Maciej: That's right. The last three and a half years have been very intense for us. In fact, today I represent one of the many divisions of our company, the lease division, but I would have nothing to trade if it were not for the other divisions within our organization. Generally, the whole development process looks like... In a nutshell, it is a cooperation between the departments of land and acquisition, development, capital market and lease, i.e. a plot of land appears, the development department together with us create the first budget, based on which we look whether a given location will stand the test of time in terms of rent, commerciality, which is also with regard to construction costs. And then, of course, we're thinking as a developer about what we call exit, which means all of these vessels have to work very strongly together. We are indeed a stealth developer, immodestly speaking. We're looking at releasing material that's ready to market, which means we're not bragging about signing a preliminary agreement for land, because there's a lot of that. We currently have 2-3 million sqm of land in our base, where we plan to do development and deliver space to our tenants in the next 2-3 years. But we really only try to approach the market with space that: firstly, is secured or already purchased; secondly, has at least an environmental decision or even already a building permit. So what we want to do - we want to come out with a product that is 100% reliable. If it has a building permit earlier or just has an environmental decision, then we know that within these eight months we can easily deliver the construction plans, but also the other way round - we want our partners: here we have clients, agents, local authorities, to be sure that if a proposal comes from us, this proposal is reliable. We rely on a very high level of trust.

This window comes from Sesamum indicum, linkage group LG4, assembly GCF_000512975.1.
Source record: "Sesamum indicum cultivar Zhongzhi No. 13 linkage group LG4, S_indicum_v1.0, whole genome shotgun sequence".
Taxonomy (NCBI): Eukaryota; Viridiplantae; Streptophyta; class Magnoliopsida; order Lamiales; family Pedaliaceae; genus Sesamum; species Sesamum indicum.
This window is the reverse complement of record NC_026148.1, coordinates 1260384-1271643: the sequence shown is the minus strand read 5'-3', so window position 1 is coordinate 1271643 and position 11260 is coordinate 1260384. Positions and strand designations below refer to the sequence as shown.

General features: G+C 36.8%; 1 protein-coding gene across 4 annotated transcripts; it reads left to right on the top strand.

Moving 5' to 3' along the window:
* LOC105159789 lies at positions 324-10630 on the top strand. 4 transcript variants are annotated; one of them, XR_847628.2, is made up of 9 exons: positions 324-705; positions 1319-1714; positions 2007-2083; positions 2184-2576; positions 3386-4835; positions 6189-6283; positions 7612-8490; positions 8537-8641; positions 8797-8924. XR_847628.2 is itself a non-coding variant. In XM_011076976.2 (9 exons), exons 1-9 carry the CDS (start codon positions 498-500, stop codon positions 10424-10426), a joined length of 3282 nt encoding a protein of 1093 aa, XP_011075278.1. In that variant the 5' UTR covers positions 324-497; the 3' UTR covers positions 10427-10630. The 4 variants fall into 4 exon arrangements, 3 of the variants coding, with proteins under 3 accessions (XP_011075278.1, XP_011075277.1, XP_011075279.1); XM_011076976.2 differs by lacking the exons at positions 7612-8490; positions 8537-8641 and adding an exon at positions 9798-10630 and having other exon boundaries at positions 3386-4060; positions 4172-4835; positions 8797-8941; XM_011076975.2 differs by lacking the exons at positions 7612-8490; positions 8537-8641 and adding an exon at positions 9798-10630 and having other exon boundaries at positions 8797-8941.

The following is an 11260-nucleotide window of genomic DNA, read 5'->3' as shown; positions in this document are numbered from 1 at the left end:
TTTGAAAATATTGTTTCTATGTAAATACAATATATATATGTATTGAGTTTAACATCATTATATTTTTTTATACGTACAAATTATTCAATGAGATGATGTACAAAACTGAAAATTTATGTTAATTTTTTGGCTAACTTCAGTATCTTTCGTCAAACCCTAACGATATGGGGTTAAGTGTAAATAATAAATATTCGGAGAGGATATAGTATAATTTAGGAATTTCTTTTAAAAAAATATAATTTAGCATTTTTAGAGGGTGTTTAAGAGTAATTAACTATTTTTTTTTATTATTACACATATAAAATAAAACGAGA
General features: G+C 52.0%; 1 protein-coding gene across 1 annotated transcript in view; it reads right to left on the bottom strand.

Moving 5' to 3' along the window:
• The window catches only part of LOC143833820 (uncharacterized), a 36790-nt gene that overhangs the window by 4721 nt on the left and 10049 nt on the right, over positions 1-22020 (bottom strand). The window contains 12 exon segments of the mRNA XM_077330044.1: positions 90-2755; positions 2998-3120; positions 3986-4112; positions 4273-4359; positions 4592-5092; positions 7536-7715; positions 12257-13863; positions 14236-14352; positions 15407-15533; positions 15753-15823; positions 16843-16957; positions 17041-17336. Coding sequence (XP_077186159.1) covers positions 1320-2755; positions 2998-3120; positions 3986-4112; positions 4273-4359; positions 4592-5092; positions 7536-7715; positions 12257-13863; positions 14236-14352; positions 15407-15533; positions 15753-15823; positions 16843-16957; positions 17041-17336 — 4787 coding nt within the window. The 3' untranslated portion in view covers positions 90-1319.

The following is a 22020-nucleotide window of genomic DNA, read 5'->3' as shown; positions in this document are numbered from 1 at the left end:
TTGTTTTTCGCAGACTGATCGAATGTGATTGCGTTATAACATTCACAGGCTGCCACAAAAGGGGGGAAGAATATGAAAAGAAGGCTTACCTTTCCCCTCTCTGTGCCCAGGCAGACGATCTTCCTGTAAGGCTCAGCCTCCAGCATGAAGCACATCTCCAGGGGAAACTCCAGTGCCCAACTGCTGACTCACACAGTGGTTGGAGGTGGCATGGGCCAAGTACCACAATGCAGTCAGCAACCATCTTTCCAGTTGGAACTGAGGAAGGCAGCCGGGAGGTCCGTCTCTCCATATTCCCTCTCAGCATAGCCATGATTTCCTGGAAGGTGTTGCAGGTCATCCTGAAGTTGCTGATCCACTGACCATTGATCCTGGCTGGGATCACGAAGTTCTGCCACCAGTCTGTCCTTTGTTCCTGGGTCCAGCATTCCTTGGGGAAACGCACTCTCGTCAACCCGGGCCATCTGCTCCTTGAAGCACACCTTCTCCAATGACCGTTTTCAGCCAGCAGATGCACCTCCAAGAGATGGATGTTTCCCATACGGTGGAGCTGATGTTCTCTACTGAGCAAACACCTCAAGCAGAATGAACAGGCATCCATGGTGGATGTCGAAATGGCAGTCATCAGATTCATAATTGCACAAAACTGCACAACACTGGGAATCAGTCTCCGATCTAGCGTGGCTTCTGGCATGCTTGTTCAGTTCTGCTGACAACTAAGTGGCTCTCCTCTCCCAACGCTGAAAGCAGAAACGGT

Tomasz: I see. On the one hand, there are tenants who are actually just recognizing the professional warehouse market; they rent a thousand, two, five thousand meters. On the other hand, you have the tenants of global actors. I would like to inquire a little bit about the requirements of this second group. What unusual requirements concerning warehouse space, location, equipment have you faced?